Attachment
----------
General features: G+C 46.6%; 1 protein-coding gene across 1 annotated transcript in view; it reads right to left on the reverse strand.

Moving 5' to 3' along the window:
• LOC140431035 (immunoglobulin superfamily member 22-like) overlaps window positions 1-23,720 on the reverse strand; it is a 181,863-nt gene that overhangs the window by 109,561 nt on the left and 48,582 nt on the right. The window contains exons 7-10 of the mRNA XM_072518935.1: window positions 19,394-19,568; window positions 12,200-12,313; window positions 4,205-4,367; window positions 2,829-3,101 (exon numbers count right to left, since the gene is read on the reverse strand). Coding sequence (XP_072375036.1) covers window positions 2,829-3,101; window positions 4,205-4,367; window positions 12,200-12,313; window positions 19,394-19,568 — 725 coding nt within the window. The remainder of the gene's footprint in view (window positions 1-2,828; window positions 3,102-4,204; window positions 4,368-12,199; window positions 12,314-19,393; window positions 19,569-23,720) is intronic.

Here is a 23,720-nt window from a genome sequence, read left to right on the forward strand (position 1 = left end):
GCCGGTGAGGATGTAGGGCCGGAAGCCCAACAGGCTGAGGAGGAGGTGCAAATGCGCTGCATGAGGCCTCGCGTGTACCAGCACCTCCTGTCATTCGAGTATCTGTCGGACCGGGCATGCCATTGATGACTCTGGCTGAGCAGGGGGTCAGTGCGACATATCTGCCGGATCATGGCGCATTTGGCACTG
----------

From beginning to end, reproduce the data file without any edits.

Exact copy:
General features: G+C 46.6%; 1 protein-coding gene across 1 annotated transcript in view; it reads right to left on the reverse strand.

Moving 5' to 3' along the window:
• LOC140431035 (immunoglobulin superfamily member 22-like) overlaps window positions 1-23,720 on the reverse strand; it is a 181,863-nt gene that overhangs the window by 109,561 nt on the left and 48,582 nt on the right. The window contains exons 7-10 of the mRNA XM_072518935.1: window positions 19,394-19,568; window positions 12,200-12,313; window positions 4,205-4,367; window positions 2,829-3,101 (exon numbers count right to left, since the gene is read on the reverse strand). Coding sequence (XP_072375036.1) covers window positions 2,829-3,101; window positions 4,205-4,367; window positions 12,200-12,313; window positions 19,394-19,568 — 725 coding nt within the window. The remainder of the gene's footprint in view (window positions 1-2,828; window positions 3,102-4,204; window positions 4,368-12,199; window positions 12,314-19,393; window positions 19,569-23,720) is intronic.

Here is a 23,720-nt window from a genome sequence, read left to right on the forward strand (position 1 = left end):
GCCGGTGAGGATGTAGGGCCGGAAGCCCAACAGGCTGAGGAGGAGGTGCAAATGCGCTGCATGAGGCCTCGCGTGTACCAGCACCTCCTGTCATTCGAGTATCTGTCGGACCGGGCATGCCATTGATGACTCTGGCTGAGCAGGGGGTCAGTGCGACATATCTGCCGGATCATGGCGCATTTGGCACTG